If you are a competitive or recreational athlete, chances are you have either personal or second hand experience with Achilles tendon injuries. Although only the full ruptures in professional athletes tend to dominate the news, injuries Achilles tendon are one of the most common everyday issues involving the foot and ankle.
The best way to know if you’re dealing with an Achilles tendon injury, or even to prevent it, is to be informed. Learn more about this part of the body and how the injury can affect you.
What is the Achilles tendon?
The Achilles tendon is the largest tendon in the human body. It is the tendon that connects the calf muscles to the heel bone. When the calf muscles activate, the tendon shortens and pulls up on the back of the heel bone, resulting in plantar flexion of the foot and the “push off” phase of gait. Injuries or dysfunction involving the Achilles tendon can therefore compromise not only high impact sports such as basketball and running, but also low impact activities like walking (particularly downhill) and golf.
What do Achilles tendon injuries feel like?
Symptoms involving the Achilles tendon can be acute or chronic. Acute symptoms usually occur when there is an injury. The most serious of these is an Achilles tendon rupture. This occurs when the tendon literally tears in half, so that there is no more connection between the muscle and the bone. Often times, there will be an audible “pop” and a sensation of someone kicking you from behind. There will be pain and weakness when your foot is pushing off the ground. It’s important to note that those that have Achilles tendon ruptures will still be able to push off with their foot since there are other accessory muscles that have this function. Similarly, often times ruptures are not as painful as one may think. Underestimating the extend of injury initially can lead to adverse consequences later on.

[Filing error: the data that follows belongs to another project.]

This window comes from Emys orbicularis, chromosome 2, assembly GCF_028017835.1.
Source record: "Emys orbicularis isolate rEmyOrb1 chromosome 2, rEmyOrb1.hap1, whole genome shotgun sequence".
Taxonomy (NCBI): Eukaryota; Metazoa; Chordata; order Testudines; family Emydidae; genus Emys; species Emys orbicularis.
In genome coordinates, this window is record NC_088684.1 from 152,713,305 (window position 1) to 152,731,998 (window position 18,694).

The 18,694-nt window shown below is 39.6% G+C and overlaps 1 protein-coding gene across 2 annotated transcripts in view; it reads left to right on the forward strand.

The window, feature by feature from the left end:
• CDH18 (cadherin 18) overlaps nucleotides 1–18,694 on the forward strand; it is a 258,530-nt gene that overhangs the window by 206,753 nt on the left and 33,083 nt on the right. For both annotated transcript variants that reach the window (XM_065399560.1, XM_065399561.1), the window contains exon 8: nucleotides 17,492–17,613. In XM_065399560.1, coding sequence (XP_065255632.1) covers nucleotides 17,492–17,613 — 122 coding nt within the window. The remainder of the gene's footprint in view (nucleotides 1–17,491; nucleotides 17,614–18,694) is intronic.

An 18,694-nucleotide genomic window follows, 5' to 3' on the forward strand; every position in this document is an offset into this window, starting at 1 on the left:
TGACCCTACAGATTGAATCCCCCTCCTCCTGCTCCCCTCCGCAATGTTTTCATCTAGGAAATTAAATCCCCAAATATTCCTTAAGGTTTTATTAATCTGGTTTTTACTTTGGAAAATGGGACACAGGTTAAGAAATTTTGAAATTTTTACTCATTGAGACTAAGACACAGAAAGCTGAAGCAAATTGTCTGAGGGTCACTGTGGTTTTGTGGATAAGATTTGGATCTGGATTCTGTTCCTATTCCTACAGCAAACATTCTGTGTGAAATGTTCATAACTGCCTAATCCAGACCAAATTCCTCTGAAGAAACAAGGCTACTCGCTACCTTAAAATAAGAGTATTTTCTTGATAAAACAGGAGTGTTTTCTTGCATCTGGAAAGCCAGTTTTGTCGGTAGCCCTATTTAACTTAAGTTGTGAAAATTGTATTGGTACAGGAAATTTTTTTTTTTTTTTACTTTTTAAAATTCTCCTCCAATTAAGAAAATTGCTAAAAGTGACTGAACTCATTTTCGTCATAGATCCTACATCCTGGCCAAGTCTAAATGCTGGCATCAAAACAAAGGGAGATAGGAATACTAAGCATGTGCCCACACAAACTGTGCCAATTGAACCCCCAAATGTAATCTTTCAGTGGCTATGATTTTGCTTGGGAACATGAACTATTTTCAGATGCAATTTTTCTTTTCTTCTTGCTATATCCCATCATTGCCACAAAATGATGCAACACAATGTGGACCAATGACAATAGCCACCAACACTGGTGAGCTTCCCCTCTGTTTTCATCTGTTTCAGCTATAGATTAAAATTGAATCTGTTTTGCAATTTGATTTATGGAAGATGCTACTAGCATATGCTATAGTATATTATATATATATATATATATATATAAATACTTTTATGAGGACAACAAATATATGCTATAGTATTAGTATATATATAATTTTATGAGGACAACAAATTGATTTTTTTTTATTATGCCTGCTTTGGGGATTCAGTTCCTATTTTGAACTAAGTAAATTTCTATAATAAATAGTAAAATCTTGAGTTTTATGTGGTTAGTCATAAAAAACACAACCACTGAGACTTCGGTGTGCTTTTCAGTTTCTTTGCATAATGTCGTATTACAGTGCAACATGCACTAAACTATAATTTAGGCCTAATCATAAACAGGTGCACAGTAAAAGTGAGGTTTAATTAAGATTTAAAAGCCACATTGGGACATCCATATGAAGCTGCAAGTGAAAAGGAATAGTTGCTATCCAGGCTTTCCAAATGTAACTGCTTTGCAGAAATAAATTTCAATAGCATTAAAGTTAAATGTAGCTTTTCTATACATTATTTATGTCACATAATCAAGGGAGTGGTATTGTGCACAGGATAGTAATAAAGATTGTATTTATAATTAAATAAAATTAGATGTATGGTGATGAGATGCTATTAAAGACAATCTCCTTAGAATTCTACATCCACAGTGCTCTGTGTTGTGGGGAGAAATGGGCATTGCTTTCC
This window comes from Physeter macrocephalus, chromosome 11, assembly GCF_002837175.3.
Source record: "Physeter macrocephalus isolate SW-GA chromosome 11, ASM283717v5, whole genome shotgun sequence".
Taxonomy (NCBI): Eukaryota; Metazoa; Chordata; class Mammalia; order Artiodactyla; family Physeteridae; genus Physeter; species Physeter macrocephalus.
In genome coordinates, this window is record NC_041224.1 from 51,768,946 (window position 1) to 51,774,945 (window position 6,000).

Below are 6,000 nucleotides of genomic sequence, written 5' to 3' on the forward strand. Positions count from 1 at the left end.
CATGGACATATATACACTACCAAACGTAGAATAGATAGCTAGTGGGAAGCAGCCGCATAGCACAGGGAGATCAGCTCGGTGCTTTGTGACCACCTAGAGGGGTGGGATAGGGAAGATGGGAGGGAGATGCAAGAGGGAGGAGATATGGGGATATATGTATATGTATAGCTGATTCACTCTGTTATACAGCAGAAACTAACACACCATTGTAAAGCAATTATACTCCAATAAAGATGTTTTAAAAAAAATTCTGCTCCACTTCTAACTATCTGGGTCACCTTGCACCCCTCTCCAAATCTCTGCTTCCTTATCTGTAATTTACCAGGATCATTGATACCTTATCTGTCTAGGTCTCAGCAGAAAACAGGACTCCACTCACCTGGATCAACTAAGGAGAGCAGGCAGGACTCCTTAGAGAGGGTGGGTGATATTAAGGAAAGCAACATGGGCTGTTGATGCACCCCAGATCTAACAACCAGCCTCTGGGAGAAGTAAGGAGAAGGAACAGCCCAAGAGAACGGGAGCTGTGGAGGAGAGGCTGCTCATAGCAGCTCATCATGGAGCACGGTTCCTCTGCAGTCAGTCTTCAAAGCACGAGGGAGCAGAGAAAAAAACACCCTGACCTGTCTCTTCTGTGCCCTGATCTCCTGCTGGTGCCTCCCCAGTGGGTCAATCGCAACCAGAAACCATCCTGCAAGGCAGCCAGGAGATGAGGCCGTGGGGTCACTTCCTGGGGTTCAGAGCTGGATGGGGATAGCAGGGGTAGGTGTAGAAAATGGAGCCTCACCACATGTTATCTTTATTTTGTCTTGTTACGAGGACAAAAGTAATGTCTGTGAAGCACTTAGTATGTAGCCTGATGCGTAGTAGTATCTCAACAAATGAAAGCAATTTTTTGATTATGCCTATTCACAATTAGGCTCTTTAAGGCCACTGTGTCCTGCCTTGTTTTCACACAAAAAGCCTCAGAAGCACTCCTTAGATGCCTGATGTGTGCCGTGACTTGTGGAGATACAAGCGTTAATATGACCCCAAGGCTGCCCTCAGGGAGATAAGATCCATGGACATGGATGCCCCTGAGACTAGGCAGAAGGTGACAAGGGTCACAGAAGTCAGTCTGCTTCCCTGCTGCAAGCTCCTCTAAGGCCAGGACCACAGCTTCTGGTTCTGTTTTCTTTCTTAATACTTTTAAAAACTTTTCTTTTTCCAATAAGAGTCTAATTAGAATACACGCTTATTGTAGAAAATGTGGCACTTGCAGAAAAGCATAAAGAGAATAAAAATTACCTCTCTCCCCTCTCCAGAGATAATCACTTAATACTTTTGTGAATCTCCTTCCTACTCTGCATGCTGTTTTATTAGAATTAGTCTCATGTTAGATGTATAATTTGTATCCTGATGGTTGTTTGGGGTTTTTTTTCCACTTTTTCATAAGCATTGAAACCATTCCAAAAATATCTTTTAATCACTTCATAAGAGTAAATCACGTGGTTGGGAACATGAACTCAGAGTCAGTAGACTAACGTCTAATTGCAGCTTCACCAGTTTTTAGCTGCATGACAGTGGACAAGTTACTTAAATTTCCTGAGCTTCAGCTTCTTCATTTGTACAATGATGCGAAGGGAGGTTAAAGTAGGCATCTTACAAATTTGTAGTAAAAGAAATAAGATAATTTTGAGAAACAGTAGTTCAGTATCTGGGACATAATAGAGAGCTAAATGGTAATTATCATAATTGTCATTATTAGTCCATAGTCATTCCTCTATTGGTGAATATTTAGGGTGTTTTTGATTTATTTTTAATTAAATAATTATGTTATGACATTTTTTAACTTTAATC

Chronic symptoms on the other hand develop more insidiously. The Achilles tendon will start to hurt more with activity, especially with downhill and jumping activity. As time goes on, pain will get worse and start hurting with less activity. The tendon itself starts degenerating and a “bump” and permanent swelling of the tendon may develop.
Achilles tendonitis may also develop as an overuse injury, where small tears in the fibers of the tendon start to break it down. This can feel like pain down the back of the leg and the heel. It’s important to contact a doctor as tendonitis can progress quickly and become worse.
How do I treat an Achilles tendon injury?
Treatment for these injuries depends on the acuity and the goals of the patient. Any acute injury where rupture is suspected should be seen and evaluated by an orthopaedic surgeon. Prompt recognition and treatment of these injuries are paramount to ensure an optimal outcome. A rupture can be diagnosed with clinical exam alone, and an MRI is not necessary. In young, healthy, and active patients, surgical treatment offers the best chance to return to full pre-injury function and lowest chance of re-injury. In these cases, I utilize a technique which minimizes the size of the incision which decreases the risk of wound issues postoperatively. Recovery time means different things to different people, but one should expect to return to pre-injury activity at about six to nine months.
For more chronic Achilles disorders, an initial period of nonoperative treatment is utilized first. This usually consists of physical therapy, anti-inflammatory medications, and activity modification. I would strongly discourage injections of corticosteroid, as this can lead to rupture of the tendon. If these measures fail, an MRI would then be utilized and a variety of surgical procedures can be utilized to remove the diseased tendon, add strength to the remaining tendon, and remove any bone that might be “rubbing against” the tendon.
If you’re dealing with pain in your foot or ankle, you may have an Achilles tendon injury. Schedule an appointment with your doctor at the first signs of pain to prevent further damage.